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United States of America v. Arthur Leon Hollis

UNITED STATES DISTRICT COURT FOR THE DISTRICT OF ALASKA


April 19, 2011

UNITED STATES OF AMERICA
PLAINTIFF,
v.
ARTHUR LEON HOLLIS,
DEFENDANT.

The opinion of the court was delivered by: John D. Roberts United States Magistrate Judge

ORDER REGARDING MOTION FOR ADDITIONAL EVIDENTIARY HEARING

(Docket No. 234)

In this habeas proceedings Hollis argues that his counsel was ineffective by not seeking exculpatory impeachment material in the form of prior illegal conduct by the informant and by not requesting a Franks hearing to challenge the veracity or representations by the affiant for the search warrant for the address on North Hoyt. These claims are fairly raised in the amended § 2255 motion, but Hollis now seeks discovery to learn whether such efforts by trial counsel might have been successful. The government opposes the defendant's request for a hearing as outlined in its supplemental briefing at Docket 186, noting that the time for seeking a new trial based on newly discovered evidence pursuant to Federal Criminal Rule 33(a)(1) has expired.

Rule 6 of the Rules Governing Section 2254 Cases leaves discovery to the discretion of the court. Rule 6(a) provides that a habeas petitioner is entitled to discovery "if, and to the extent that, the judge in the exercise of his discretion and for good cause shown grants leave to do so, but not otherwise." Rule 6(a). Pham v. Terhune, 400 F.3d 740 (9th Cir. 2005). In this request Hollis is arguing that if counsel had had more information they could have asked additional impeachment questions of Ward or sought to impeach the search warrant affiant. The test for ineffective assistance of counsel at issue is not what trial counsel could do in a retrial or with additional information but rather whether what counsel did do or failed to do at the time constitutes ineffective assistance of counsel. Hollis is free to argue that his counsel should have done more by asking impeachment questions or filing a Franks motion but he cannot change the circumstances of what was known or reasonably known to trial counsel by requesting additional discovery from the government.

The defendant suggests the law officers might have created reports specifically addressing Ward's criminal activities while acting as an informant in this case. The defendant's argument is full of hypotheticals. For example, he argues, "if" Jencks Act material had shown that Ward was a source of drugs for buys involving a different informant in April 2003, those events might be relevant in impeachment of Ward at trial. Hollis argues that "if" statements by testifying officers at trial indicated that surveillance of Hollis to the actual North Hoyt apartment was not done as stated in the affidavit in support of the search warrant, or "if" Officer Kennedy did not trust Mr. Ward contrary to his statement in his affidavit, or "if" Officer Kennedy knew that Ward did not provide accurate information about other prior investigations, then trial counsel should have raised a Franks v. Delaware issue. It is undisputed that Hollis's trial counsel did not receive written reports of such monitored buys nor did they file any motion to obtain such material. The record shows that Butler was on notice of Ward's extensive drug dealing activities and reports of said activities being in existence. Whether Butler rendered ineffective assistance of counsel by not filing a motion to suppress, moving to compel, or file a motion for mistrial remain issues in this § 2255 proceeding. However, the motion to vacate is not a springboard for counsel to extend pretrial discovery in the hope of discovering some new error to attack the constitutionality of his trial.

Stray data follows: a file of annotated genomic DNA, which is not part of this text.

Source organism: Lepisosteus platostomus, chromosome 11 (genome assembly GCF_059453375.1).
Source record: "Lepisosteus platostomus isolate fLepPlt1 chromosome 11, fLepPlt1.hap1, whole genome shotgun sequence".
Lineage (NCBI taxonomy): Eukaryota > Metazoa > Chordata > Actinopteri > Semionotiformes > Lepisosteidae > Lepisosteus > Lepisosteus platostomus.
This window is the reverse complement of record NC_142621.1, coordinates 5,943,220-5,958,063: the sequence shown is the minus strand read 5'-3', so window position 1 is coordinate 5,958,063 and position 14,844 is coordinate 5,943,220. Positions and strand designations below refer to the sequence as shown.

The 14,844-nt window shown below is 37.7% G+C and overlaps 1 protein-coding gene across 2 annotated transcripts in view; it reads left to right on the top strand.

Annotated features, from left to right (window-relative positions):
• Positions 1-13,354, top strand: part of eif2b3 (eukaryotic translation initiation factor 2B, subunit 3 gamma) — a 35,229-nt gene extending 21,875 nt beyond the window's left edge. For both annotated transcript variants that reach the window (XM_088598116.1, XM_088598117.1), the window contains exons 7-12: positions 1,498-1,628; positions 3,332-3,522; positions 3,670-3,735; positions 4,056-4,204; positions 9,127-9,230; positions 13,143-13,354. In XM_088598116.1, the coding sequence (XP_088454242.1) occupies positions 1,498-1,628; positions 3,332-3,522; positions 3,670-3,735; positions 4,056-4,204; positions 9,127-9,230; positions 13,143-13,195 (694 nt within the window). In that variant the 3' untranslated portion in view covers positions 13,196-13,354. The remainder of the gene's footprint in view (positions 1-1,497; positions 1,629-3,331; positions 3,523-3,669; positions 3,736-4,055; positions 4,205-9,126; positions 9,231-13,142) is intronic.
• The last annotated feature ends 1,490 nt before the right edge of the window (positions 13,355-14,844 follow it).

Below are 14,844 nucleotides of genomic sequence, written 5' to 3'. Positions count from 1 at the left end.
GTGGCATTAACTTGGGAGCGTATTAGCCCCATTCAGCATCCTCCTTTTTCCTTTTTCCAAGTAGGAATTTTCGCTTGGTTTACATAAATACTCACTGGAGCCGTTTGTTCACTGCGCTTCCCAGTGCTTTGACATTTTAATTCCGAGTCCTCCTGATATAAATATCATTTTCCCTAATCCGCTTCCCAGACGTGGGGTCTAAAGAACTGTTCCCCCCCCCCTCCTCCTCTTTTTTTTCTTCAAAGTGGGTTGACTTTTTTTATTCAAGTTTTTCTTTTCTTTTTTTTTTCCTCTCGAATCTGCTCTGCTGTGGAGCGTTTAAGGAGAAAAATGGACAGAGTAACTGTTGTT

Hollis has not made a specific factual showing for discovery about how Ward was debriefed after Hollis's arraignment. Such a probe is designed to learn whether or not undisclosed Brady material existed. A violation of the government's Brady obligations of course, would be a serious matter. But that issue is not before the court. Rather the issue presented is "couched . . . as failure to file motions to compel Brady material." Evidentiary Hearing, Tr. 227. Mr. Dewey recognized that a Brady violation by the government is a separate issue than what is presented in the petition. Id. Tr. pp. 226-227.

Hollis argues that in order to "successfully" claim that Butler was ineffective for not moving to compel Brady material, "he first needs to establish that such information exists." Docket 234, p.7. At the evidentiary hearing Hollis had an opportunity to examine under oath his trial counsel concerning what materials were or were not provided to them. Counsel for Hollis examined these attorneys as to what Jencks Act material was disclosed before or during trial concerning the reports of Ward's activities in drug dealing in 2003 and 2004. Mr. Butler had a copy of Officer Kennedy's search warrant affidavit at trial and could have filed a Franks motion to suppress during trial if he had wanted to do so. The assessment of whether it was constitutionally ineffective for him not to do so is not dependent upon what counsel can learn from additional investigation.

For the foregoing reasons the defendant's request for an additional evidentiary hearing to secure discovery or Brady material as set forth in his supplemental briefing at Docket 234 is hereby DENIED. The defendant's request for an opportunity to present a final argument on the motion to vacate (See Docket 234, p.2.) is GRANTED. The defendant may submit his summation in written form no later than May 23, 2010. The government shall have until June 23, 2010 to submit its written summation in response. The defendant's reply, if any, is due July 9, 2010

John D. Roberts

20110419

© 1992-2011 VersusLaw Inc.



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